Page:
15 APR 2011
By Leigh Phillips
EUOBSERVER / BRUSSELS - Greek debt costs were bludgeoned on Thursday (15 April) after news filtered through markets that the German finance minister, Wolfgang Schaeuble, came out publicly saying that a restructuring of the Hellenic republic's debts may be required.
Separately, the European Central Bank has warned that such restructuring - default by another name - would threaten Greek democracy.
Insuring Greek bonds for five years jumped to 1100 basis points, a record for the heavily indebted country. The clobbering came after Schaeuble told Die Welt, a domestic newspaper, that "further steps" would be needed if analysis showed Athens was unable to service its debts.
"In June we will get a progress report. I'm expecting a detailed analysis on the debt sustainability of Greece, that will be done in consultation with the commission and the ECB," he told the paper. "If this report concludes that there are doubts about the debt sustainability of Greece, something must be done about it."
"Further steps will have to be taken," he added, stressing however that "restructuring could only take place on a voluntary basis."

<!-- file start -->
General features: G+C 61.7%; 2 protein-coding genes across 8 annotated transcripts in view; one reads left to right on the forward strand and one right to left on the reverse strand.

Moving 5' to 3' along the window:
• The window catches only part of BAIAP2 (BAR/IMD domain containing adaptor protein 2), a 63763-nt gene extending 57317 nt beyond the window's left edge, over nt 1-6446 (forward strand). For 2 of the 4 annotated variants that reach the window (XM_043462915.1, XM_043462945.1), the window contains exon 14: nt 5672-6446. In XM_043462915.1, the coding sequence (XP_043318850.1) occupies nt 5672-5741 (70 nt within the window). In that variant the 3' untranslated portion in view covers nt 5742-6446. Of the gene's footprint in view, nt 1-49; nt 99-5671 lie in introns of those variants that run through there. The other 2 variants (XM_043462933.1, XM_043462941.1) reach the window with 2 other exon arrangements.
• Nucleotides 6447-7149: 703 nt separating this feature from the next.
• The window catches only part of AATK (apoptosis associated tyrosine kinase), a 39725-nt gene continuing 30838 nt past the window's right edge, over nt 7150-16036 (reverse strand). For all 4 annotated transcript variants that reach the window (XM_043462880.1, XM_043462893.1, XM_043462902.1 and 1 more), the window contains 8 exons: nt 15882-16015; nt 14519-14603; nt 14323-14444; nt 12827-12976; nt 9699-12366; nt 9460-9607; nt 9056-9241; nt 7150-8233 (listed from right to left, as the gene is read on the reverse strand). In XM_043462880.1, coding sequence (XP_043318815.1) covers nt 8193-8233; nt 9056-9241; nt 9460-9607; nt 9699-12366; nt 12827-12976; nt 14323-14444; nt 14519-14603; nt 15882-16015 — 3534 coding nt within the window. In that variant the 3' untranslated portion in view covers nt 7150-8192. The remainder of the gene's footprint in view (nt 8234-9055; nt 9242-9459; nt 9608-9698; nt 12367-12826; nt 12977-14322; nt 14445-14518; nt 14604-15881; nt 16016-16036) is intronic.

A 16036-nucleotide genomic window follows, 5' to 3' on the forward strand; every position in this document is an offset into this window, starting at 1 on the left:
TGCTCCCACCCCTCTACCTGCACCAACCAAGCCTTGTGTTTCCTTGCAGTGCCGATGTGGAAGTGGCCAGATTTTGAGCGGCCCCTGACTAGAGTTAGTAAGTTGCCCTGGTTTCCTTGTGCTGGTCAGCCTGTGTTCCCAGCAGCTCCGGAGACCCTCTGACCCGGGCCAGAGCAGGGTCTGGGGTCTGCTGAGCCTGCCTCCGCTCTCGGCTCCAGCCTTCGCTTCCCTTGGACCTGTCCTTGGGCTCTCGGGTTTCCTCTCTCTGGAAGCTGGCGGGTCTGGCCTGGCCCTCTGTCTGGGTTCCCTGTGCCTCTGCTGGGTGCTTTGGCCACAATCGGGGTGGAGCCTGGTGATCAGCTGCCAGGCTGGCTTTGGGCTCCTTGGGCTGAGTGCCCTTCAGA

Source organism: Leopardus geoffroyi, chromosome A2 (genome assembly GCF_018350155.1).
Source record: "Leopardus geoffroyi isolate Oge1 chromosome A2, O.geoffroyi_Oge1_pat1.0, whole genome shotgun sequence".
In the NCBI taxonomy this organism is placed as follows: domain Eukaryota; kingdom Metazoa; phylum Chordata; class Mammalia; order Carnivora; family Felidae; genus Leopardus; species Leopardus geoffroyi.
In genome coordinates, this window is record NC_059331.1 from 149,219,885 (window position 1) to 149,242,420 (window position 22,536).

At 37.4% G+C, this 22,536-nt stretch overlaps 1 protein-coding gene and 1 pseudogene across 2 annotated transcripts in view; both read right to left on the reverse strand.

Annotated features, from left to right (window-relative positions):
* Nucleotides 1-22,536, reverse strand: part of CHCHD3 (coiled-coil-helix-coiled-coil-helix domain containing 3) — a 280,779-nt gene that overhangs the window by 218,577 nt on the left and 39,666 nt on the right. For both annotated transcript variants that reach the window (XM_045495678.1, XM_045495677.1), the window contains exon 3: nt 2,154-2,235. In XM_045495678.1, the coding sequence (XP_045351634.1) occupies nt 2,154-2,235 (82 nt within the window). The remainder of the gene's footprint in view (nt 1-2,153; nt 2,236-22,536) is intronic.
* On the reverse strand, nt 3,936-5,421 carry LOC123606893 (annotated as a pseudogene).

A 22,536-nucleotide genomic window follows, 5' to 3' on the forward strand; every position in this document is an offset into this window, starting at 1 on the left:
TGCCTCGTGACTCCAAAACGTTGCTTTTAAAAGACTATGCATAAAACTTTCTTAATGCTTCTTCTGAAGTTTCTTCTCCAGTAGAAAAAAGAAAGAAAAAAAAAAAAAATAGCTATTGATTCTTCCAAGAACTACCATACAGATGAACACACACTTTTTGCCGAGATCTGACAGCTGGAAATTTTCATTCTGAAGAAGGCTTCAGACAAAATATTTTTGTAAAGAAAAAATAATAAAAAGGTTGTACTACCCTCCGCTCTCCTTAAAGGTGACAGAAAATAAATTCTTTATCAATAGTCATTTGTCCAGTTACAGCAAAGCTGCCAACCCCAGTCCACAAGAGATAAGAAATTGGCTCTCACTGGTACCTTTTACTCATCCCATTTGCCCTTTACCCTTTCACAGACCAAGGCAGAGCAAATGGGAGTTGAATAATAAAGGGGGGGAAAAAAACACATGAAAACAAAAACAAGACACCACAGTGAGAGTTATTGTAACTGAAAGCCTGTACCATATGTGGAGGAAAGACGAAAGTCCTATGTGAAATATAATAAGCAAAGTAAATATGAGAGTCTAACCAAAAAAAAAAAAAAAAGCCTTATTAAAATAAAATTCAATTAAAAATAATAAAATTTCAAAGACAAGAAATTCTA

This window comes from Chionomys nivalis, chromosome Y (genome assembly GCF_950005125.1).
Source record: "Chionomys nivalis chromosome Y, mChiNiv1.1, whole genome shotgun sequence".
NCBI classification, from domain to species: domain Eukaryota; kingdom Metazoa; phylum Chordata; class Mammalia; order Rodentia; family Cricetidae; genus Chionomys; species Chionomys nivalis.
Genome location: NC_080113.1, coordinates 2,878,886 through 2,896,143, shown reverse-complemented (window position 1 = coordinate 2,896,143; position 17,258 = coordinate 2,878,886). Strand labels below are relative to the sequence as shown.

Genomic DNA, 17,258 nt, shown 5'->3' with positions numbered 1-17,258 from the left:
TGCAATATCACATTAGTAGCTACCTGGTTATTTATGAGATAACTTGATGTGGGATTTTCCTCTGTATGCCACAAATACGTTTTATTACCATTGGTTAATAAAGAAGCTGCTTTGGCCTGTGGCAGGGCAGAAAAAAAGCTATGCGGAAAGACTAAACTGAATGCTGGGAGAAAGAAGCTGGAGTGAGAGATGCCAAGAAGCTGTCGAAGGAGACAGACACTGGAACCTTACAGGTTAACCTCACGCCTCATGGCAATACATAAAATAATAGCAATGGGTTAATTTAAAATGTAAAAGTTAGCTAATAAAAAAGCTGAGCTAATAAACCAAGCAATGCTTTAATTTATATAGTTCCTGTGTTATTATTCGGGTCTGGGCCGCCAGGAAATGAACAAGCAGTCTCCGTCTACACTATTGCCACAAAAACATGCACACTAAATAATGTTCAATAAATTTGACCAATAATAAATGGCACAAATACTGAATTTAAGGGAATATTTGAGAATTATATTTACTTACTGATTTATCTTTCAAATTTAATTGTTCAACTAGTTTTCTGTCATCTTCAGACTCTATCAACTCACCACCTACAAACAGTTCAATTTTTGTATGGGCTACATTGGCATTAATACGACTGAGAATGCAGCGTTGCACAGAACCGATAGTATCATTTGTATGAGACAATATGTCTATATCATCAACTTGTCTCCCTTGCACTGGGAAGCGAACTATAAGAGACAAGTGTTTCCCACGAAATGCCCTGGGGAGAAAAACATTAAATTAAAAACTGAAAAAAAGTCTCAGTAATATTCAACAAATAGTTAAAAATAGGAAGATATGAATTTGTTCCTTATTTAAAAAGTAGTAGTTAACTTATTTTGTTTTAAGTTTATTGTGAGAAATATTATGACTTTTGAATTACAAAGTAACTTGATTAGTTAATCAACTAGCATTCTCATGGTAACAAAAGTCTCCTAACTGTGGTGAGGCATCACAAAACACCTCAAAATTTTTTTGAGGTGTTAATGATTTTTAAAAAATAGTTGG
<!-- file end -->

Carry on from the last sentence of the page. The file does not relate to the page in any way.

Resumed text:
A voluntary restructuring, taking the likely form of an extension of the payment period or a reduction in the interest rate or a combination of the two, would require the agreement of lenders.
The minister's comments came after reports filtered out of Germany on Saturday that a number of eurozone finance ministers had held a conference call on the subject with European Central Bank president Jean-Claude Trichet. According to a Der Spiegel report, the ministers suggested that Greece is not likely to meet its debt reduction targets and may need to restructure. However, the ECB chief would not consider the idea.
The frank words follow a spreading consensus that the Greek economy is in a tail-spin - GDP is predicted to slump by three percent in 2011 after a 4.5 percent decline last year.
Analysts say that an ever restrictive fiscal policy has combined with an inability to overcome ingrained tax evasion to produce a feeble economic situation where the country's debt pile is the only thing that is growing.
Despite the shock to the system, as early as last May, both Schaeuble and the German chancellor had mentioned the need to allow the "orderly" default of overburdened eurozone states.
At the time, Schaeuble spoke of "the possibility of a restructuring procedure in the event of looming insolvency that helps prevent systemic contagion risks."
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